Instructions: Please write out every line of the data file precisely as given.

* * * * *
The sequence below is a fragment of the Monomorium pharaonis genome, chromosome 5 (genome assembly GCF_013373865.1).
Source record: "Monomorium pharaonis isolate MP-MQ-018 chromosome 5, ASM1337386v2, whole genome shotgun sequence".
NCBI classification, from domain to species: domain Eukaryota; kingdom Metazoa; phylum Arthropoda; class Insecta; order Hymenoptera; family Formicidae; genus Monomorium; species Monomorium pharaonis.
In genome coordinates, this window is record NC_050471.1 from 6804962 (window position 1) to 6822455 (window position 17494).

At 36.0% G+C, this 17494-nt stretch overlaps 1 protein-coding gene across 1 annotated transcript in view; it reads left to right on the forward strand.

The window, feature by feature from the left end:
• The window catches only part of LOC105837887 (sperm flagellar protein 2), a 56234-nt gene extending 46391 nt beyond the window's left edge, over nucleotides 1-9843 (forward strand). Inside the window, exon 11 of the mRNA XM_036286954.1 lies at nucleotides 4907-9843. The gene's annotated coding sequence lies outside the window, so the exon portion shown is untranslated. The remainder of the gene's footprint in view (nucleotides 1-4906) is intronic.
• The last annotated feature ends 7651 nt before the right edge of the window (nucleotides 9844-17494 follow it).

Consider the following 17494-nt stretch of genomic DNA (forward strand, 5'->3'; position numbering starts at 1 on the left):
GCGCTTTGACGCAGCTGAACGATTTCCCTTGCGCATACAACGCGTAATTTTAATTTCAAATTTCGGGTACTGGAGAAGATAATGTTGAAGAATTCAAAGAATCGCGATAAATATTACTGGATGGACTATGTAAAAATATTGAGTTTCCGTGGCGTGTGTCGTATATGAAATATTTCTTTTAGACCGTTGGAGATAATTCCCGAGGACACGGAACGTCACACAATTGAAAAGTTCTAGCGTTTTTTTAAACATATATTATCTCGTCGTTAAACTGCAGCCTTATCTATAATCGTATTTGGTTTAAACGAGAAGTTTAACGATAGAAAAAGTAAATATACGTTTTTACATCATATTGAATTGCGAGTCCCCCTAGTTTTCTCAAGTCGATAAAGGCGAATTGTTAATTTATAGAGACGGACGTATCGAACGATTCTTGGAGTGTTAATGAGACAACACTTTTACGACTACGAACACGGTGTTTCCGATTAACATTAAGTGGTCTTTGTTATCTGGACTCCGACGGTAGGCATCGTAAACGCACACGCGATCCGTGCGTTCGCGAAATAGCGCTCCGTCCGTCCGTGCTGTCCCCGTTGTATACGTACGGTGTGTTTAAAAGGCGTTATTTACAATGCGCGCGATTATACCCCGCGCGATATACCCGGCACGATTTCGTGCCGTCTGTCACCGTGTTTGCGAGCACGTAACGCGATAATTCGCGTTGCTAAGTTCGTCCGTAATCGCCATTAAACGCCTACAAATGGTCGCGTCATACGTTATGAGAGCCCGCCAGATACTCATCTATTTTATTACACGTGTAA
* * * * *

The sequence below is a fragment of the Monomorium pharaonis genome, chromosome 5 (genome assembly GCF_013373865.1).
Source record: "Monomorium pharaonis isolate MP-MQ-018 chromosome 5, ASM1337386v2, whole genome shotgun sequence".
NCBI classification, from domain to species: domain Eukaryota; kingdom Metazoa; phylum Arthropoda; class Insecta; order Hymenoptera; family Formicidae; genus Monomorium; species Monomorium pharaonis.
In genome coordinates, this window is record NC_050471.1 from 6804962 (window position 1) to 6822455 (window position 17494).

At 36.0% G+C, this 17494-nt stretch overlaps 1 protein-coding gene across 1 annotated transcript in view; it reads left to right on the forward strand.

The window, feature by feature from the left end:
• The window catches only part of LOC105837887 (sperm flagellar protein 2), a 56234-nt gene extending 46391 nt beyond the window's left edge, over nucleotides 1-9843 (forward strand). Inside the window, exon 11 of the mRNA XM_036286954.1 lies at nucleotides 4907-9843. The gene's annotated coding sequence lies outside the window, so the exon portion shown is untranslated. The remainder of the gene's footprint in view (nucleotides 1-4906) is intronic.
• The last annotated feature ends 7651 nt before the right edge of the window (nucleotides 9844-17494 follow it).

Consider the following 17494-nt stretch of genomic DNA (forward strand, 5'->3'; position numbering starts at 1 on the left):
GCGCTTTGACGCAGCTGAACGATTTCCCTTGCGCATACAACGCGTAATTTTAATTTCAAATTTCGGGTACTGGAGAAGATAATGTTGAAGAATTCAAAGAATCGCGATAAATATTACTGGATGGACTATGTAAAAATATTGAGTTTCCGTGGCGTGTGTCGTATATGAAATATTTCTTTTAGACCGTTGGAGATAATTCCCGAGGACACGGAACGTCACACAATTGAAAAGTTCTAGCGTTTTTTTAAACATATATTATCTCGTCGTTAAACTGCAGCCTTATCTATAATCGTATTTGGTTTAAACGAGAAGTTTAACGATAGAAAAAGTAAATATACGTTTTTACATCATATTGAATTGCGAGTCCCCCTAGTTTTCTCAAGTCGATAAAGGCGAATTGTTAATTTATAGAGACGGACGTATCGAACGATTCTTGGAGTGTTAATGAGACAACACTTTTACGACTACGAACACGGTGTTTCCGATTAACATTAAGTGGTCTTTGTTATCTGGACTCCGACGGTAGGCATCGTAAACGCACACGCGATCCGTGCGTTCGCGAAATAGCGCTCCGTCCGTCCGTGCTGTCCCCGTTGTATACGTACGGTGTGTTTAAAAGGCGTTATTTACAATGCGCGCGATTATACCCCGCGCGATATACCCGGCACGATTTCGTGCCGTCTGTCACCGTGTTTGCGAGCACGTAACGCGATAATTCGCGTTGCTAAGTTCGTCCGTAATCGCCATTAAACGCCTACAAATGGTCGCGTCATACGTTATGAGAGCCCGCCAGATACTCATCTATTTTATTACACGTGTAA